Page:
What this means is that if you grew up in a Christian family, you are very likely to be a Christian. If you grew up in the South-West in the 1970s and 80s, you are likely to be a beneficiary of free education. Therefore, you are more likely to be better educated than a person who grew up in a society that was recovering from a war and was therefore forced to go into enterprise.
We are all different and it is something to be amused and excited by, rather than afraid of. So if someone says to me, as an Igbo person, that I can be greedy with money and ownership of things, I look at myself and think, “that’s interesting”. I’ve caught myself doing this or that recently. But that’s not who I am. I have grown out of that to become a more complex character. In my opinion I am very excited and interested in difference. Including ethnic and religious.
People have tried to put a wedge between me and Debola; claiming he said certain things and attempting to tie it to the fact that he is Yoruba. Knowing him, I am aware he could say such a thing but I also understand the context in which he would say it. I also know he doesn’t mean me any evil. Most people, instead of acknowledging a person’s difference deny it. And that is what creates a wedge. It’s just rubbish that difference is a reason to not do anything because fundamentally we are all created to be different.
DW: I think other key things that have kept us together, asides everything else Chude has mentioned, are trust and character. Chude doesn’t have that many close friends and I’m not sure that any of them have become sons to his mum as I have. Same with me. The other day I was with Chude’s mum for an hour and a half; he doesn’t even know that.
But it’s also about character. Often when you look at people from failed partnerships, they both probably have character deficiencies. In a relationship of two people, whether you like it or not, there must be differences. If both of you are the same, there’s a probability that you might not be together.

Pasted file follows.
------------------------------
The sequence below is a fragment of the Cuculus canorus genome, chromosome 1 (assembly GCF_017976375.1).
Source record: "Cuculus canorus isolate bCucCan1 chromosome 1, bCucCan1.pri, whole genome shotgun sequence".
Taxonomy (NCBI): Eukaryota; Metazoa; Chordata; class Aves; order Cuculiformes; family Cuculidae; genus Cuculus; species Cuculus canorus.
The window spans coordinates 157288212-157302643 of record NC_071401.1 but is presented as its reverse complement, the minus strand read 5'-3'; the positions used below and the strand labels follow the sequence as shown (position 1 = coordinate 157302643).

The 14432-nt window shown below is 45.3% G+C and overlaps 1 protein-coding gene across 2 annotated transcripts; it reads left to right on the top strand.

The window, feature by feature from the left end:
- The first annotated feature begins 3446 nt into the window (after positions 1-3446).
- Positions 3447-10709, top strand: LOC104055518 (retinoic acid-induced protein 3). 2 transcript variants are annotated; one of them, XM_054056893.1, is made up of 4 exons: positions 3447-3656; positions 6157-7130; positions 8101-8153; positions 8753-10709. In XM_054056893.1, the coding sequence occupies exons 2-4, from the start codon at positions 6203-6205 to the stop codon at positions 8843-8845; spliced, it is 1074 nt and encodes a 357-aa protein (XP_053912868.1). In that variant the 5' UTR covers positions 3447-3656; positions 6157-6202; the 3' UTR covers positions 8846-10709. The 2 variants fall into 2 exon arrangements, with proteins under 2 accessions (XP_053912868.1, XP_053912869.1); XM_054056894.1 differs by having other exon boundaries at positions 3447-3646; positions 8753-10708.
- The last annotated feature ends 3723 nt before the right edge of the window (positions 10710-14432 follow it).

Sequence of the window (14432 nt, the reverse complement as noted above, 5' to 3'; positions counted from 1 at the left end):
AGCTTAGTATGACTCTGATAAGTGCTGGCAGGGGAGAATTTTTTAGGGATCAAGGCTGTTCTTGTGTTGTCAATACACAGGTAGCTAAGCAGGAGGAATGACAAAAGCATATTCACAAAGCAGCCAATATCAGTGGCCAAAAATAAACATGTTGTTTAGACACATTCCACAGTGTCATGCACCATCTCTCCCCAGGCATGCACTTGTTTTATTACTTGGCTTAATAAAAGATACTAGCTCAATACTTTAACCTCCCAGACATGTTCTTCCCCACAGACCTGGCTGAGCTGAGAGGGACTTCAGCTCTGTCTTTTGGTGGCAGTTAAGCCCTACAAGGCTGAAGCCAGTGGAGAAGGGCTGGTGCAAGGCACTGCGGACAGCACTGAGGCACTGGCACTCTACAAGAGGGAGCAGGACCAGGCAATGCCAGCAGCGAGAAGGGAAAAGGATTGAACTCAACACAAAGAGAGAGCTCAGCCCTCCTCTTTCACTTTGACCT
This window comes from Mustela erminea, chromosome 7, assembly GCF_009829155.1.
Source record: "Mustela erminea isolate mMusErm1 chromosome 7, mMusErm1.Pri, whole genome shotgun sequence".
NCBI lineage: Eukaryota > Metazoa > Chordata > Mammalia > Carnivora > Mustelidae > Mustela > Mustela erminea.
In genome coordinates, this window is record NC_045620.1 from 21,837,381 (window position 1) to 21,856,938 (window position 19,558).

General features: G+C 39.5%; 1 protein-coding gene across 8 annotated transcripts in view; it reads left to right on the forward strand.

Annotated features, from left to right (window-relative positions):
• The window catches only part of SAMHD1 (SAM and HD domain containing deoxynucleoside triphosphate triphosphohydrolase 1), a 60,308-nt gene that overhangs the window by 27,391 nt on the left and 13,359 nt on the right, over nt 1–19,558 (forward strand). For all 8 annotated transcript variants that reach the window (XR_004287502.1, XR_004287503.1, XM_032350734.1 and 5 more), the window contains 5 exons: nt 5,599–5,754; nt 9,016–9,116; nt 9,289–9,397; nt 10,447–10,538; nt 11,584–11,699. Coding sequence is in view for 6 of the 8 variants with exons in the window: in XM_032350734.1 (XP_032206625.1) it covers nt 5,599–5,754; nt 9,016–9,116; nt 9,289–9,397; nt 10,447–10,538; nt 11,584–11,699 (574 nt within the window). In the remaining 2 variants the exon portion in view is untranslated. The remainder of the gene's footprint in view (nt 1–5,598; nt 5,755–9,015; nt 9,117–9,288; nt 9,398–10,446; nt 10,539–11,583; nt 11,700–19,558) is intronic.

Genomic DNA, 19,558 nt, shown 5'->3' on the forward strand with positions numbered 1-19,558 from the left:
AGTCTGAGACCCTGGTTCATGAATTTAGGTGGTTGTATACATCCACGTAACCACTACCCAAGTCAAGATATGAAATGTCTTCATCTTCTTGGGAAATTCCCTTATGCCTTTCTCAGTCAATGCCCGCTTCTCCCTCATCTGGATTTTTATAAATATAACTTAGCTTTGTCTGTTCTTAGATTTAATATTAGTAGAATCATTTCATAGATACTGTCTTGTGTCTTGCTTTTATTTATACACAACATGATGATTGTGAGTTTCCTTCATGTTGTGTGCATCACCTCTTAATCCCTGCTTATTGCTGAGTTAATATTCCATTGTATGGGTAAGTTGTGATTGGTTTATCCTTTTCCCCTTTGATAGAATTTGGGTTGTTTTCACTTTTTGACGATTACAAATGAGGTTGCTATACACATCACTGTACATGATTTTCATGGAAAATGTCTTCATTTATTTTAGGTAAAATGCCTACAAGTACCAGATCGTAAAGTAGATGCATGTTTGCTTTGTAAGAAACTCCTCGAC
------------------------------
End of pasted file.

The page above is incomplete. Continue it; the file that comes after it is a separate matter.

There is also the faith part. Even if your visions are not totally the same, if you are bound by faith you will align better. Chude and I pray, fast and do a lot of things together.
Finally, I learned this from one of our mentors, what destroys partnerships the most is greed. We’ve learnt over the years to see greed and walk away.
CJ: Not really. We have been able to confront the reality of our differences, negotiate and decide how to navigate them. We’ve also thought about every break up scenario extensively. In a partnership, you cannot afford to assume that you will never break. We are all human and problems are bound to arise. You have to prepare ahead to ensure these problems never come up. It’s a daily process.
DW: I find that many young people are fixated on looking like they’re winning. They want to look the part without doing their part. But there should be some kind of work before you get there. The progression is from hard work to talent before achievement. You don’t jump from talent to achievement; you have to put in the work. The Steve Jobs and Bill Gates of this world went through this same process. You don’t earn it if you don’t learn it. So I encourage young people to be patient and allow themselves to grow so they don’t end up as a half-baked whatever it is that they are.